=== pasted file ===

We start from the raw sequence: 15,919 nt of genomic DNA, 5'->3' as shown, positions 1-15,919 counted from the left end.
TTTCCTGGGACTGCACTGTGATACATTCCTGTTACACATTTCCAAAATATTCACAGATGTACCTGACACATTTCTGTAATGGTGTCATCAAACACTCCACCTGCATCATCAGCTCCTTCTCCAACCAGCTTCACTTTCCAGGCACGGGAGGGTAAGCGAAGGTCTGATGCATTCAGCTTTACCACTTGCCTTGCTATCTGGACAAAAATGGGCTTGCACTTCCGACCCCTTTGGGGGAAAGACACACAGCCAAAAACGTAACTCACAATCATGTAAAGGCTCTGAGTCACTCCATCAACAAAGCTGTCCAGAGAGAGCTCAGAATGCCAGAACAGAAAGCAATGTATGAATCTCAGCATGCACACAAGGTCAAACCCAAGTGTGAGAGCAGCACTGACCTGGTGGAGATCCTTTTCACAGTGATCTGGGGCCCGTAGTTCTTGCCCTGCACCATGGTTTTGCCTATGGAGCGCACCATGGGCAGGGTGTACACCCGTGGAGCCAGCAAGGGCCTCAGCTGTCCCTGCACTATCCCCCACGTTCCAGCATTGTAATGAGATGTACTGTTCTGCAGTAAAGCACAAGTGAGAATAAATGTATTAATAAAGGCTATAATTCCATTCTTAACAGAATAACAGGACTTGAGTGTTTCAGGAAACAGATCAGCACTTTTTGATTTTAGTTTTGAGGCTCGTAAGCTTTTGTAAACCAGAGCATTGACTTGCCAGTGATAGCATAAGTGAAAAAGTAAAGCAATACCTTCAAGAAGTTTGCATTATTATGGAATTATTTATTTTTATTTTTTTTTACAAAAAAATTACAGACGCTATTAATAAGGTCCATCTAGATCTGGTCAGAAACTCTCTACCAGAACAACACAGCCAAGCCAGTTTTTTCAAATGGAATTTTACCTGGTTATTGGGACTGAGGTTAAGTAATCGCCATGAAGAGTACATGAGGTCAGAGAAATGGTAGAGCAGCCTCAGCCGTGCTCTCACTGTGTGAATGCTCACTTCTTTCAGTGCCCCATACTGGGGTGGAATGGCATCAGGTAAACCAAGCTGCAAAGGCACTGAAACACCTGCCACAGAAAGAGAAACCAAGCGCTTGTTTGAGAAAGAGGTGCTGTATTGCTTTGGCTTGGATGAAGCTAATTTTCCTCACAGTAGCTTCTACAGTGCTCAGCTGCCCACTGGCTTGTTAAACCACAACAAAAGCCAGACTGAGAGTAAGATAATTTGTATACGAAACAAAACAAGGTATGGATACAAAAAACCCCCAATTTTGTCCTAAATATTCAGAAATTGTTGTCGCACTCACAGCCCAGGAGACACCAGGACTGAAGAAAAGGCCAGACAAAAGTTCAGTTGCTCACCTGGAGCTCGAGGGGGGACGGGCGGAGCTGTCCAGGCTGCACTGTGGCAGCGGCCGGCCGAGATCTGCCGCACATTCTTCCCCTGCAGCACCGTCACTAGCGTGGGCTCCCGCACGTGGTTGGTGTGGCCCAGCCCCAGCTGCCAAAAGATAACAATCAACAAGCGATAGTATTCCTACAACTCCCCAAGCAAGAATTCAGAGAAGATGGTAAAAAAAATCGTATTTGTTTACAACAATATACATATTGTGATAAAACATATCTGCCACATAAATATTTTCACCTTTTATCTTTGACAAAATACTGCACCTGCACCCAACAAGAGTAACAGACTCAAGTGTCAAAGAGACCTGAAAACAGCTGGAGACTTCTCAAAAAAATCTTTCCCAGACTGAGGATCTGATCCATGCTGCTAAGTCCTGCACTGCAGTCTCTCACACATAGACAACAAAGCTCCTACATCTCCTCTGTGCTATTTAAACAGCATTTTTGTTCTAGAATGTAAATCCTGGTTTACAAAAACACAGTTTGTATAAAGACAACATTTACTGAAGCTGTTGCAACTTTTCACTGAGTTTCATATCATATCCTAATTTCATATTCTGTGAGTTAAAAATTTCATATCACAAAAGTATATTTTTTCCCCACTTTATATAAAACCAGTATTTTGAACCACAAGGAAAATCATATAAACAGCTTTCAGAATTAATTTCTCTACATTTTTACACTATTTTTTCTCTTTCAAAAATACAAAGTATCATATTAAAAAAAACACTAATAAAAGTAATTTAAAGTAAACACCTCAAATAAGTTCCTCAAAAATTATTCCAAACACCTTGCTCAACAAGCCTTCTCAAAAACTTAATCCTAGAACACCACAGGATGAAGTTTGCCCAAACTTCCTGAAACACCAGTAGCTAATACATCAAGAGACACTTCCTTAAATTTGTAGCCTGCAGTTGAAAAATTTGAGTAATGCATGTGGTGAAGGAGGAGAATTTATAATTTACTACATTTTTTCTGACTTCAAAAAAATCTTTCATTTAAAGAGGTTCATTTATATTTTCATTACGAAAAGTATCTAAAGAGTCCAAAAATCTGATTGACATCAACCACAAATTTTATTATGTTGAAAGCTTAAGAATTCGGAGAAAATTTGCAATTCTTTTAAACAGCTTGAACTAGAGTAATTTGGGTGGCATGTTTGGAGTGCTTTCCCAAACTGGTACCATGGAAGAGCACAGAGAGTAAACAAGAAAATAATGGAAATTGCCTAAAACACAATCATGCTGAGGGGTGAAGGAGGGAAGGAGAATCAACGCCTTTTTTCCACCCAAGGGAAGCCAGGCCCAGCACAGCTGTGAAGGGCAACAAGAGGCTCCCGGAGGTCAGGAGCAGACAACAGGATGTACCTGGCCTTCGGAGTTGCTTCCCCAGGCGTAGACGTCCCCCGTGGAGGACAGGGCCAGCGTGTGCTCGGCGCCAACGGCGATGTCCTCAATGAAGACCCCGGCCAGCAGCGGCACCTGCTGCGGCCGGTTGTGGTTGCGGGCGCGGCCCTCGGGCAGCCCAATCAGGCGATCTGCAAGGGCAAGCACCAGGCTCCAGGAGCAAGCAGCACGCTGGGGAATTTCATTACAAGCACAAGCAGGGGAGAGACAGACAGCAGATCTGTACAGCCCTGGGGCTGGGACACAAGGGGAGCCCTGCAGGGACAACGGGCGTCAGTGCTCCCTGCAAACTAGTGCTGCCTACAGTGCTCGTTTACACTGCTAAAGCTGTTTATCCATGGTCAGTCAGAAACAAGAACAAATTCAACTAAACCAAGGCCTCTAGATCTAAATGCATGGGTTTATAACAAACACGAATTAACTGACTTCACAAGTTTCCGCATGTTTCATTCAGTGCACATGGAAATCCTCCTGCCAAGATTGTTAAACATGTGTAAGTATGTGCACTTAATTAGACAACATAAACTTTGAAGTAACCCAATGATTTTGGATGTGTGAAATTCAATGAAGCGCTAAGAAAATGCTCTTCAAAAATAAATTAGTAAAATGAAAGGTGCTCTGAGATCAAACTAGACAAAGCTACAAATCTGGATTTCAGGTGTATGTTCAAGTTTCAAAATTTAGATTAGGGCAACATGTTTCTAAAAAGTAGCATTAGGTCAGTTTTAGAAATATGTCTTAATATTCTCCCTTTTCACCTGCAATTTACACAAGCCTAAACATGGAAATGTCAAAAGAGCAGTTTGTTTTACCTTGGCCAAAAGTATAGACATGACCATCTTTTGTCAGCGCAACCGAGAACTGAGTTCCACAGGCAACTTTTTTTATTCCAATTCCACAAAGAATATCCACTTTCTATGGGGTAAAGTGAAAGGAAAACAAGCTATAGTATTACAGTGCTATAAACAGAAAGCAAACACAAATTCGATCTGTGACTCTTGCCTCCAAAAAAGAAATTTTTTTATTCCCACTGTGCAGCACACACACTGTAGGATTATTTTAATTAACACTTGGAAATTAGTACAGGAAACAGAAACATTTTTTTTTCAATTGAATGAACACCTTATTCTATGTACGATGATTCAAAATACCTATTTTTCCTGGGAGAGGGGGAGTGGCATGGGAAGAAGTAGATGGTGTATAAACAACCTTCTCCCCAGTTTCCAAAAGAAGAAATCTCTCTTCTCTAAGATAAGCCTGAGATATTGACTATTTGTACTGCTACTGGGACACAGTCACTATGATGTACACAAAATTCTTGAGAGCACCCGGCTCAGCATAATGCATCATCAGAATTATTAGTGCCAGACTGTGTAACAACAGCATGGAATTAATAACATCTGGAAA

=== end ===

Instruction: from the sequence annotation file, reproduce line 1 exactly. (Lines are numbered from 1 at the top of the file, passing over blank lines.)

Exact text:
We start from the raw sequence: 15,919 nt of genomic DNA, 5'->3' as shown, positions 1-15,919 counted from the left end.